Tiger Will Wear a Different Crown Than The King


The old man with the youth in his eyes tees up a ball on the green and faces back down the fairway.
On the green? says a bystander.
His green, someone else says.
He hitches a little, sets up, waggles the driver, grimaces briefly as if wishing for the momentary return of that youth that still lives in his eyes, and swings. The ball sails back down the fairway on a trajectory any of us would be pleased to own. But its not good enough for him. He wants it to be like 1964. He feels like he can do it the way he did in 1964.
Oh, and by the way: He left not a mark on that green.
Arnold Palmer has made his mark in many other ways over thousands of days like this one. The occasion is a commercial shoot at the Bay Hill Club in Orlando, Fla., and Palmer, the star of the commercial, is also the clubs founder and owner. The impromptu drive was a time-killer between takes. Now that the film crew has reset and the next shot is ready, Palmer changes shirts (even in October the humidity here is still stifling) and heads toward the camera.
His eyes still smile as if they simply dont know any other way. Even he has been unable to dodge the inevitable heartbreak episodes of advancing age: He is a widower and a prostate cancer survivor (indeed, part of todays commercial shoot concerns Palmers efforts to increase prostate cancer awareness, thereby saving the lives of more men.)
But the smile remains in the eyes, and everyone from sound guy to camera operator to P.R. girl is drawn to his natural friendliness. No question: Whatever he feels he has lost off his drive, Arnold Palmers human appeal ' and commercial viability as an endorser ' refuses to decay.
Those of you rushing to the discussion boards or the e-mail to excoriate me for praising Palmer ' how can I say this politely? Save it. Every time I write something nice about Palmer, I hear that it is because he allegedly signs my paycheck. But while he is indeed the chairman of the board of The Golf Channel, he has no influence over my work. I cover golf business news; Palmer continues to make golf business news ' thats all the motivation I need, or have.
Besides, praise isnt really the objective here. Rather, it is to note that at 74, Palmer is 30 years past his last regular PGA Tour win, still an endorsement blockbuster, and probably the last of a breed.
Timing had a lot to do with Palmers endorsement success. If you trace the explosion of television-driven mass culture in this country back to the advent of the Beatles in 1962, then Palmers first Masters win of four, in 1958, couldnt have been scheduled any better. Palmer helped golf on television, and golf on TV helped him.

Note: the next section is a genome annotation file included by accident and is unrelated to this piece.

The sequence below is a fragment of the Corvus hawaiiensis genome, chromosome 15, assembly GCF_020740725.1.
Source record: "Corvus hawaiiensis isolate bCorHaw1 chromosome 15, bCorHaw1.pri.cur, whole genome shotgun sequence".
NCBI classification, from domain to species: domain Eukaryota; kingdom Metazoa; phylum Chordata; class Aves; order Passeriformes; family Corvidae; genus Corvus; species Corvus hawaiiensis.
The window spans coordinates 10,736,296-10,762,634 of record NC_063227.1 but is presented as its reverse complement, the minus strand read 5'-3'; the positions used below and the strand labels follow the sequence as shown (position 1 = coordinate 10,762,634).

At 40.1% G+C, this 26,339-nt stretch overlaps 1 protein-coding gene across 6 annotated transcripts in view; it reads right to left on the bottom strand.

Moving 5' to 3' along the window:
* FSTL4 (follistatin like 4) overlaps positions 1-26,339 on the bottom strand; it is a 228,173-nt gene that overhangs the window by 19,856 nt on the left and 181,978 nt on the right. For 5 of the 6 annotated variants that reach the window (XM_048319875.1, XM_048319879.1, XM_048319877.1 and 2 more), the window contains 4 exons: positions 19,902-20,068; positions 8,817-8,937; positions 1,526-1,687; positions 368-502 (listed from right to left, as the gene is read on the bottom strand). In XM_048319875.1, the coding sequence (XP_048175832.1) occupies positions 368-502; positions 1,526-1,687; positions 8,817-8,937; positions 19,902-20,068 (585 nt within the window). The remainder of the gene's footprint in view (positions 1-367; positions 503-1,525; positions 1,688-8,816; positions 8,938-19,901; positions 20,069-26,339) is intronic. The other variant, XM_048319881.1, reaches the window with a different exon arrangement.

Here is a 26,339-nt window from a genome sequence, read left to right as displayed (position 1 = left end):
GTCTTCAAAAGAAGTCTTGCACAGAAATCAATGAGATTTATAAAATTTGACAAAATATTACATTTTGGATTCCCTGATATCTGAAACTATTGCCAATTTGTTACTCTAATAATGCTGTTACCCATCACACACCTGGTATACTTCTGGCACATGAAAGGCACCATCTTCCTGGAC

Then there was the personal touch. Legions of people have testified about how Arnold looked right at them, reached out his hand to shake their hands. He made a personal bridge every time he extended an arm over the ropes. (As a matter of fact, it was because of the crowds Palmer brought to golf tournaments that organizers even had to use ropes.)
It wasnt an accident. Palmers father Deacon instilled gentlemanliness in him from an early age, and made sure the lesson stuck. And the late Mark McCormack, realizing that no athlete can win all the time or forever, positioned Palmer as a winner at life, as McCormack liked to put it.
It worked. And because it worked, Palmers appeal has survived the onslaught of a speedy, impatient culture, including the immense popularity of other sports stars. Palmer continues, to this day, to be among the top 20 athlete-endorsers in the world, according to Forbes magazine.
The young man with the fire in his eyes, who is No. 1 on that Forbes list and who makes a habit of winning Palmers PGA Tour event at Bay Hill each March, has teed up a new era of endorsement power. But those who thrill to the golf expertise of Tiger Woods sometimes sigh that whatever his gifts, Woods will never be another Palmer. The less charitable blame Tiger for this, saying he should be warmer, more personable ' more like Arnold.
But its not Tigers fault that in being himself, he is something different from (or less than) the hero we remember Palmer to be. Its not that Tiger doesnt have the ability to build those same bridges Palmer built ' Woods has been unfailingly polite in my contacts with him, and he has a wicked, dry sense of humor that is often the hallmark of extreme intelligence. He runs a charitable foundation, and he has put a great deal of money where his mouth is in that regard. He is a good example for children.
But although Woods is the best opportunity for Palmer-like stardom since the generation that brought us Palmer, Nicklaus and Player, the world into which Tiger was born is irrevocably changed.
Was 1964 kindler and gentler? Perhaps. For certain, there were not as many concerns about security. There were less people vying for an athletes time. Sports stardom earned respect, but not deification. We had not yet coined the term stalker. The commercial machinery that had been built by Palmers time didnt yet have the privacy-destroying capability is does today.
Within the unfriendly confines of these challenges, Woods has done pretty well. His handlers know his presence, image and likeness are assets that must be protected. But the charitable goals remain. And although it might be a stretch to believe Woods fathers mid-1990s prediction that Tiger will outdo Gandhi, its perfectly reasonable to believe Woods will use his extraordinary focus and will to do some lasting good in the world.
Kind of like his annual host at Bay Hill. Between swings, Palmer brought smiles to the faces of millions, and continues to do so. And while we wont see him on the Nobel Prize list this week, we owe him a lot.
Woods may be able to accomplish the same thing. But it might be a lot to ask if we expect him to do it the same way.
Email your thoughts to Adam Barr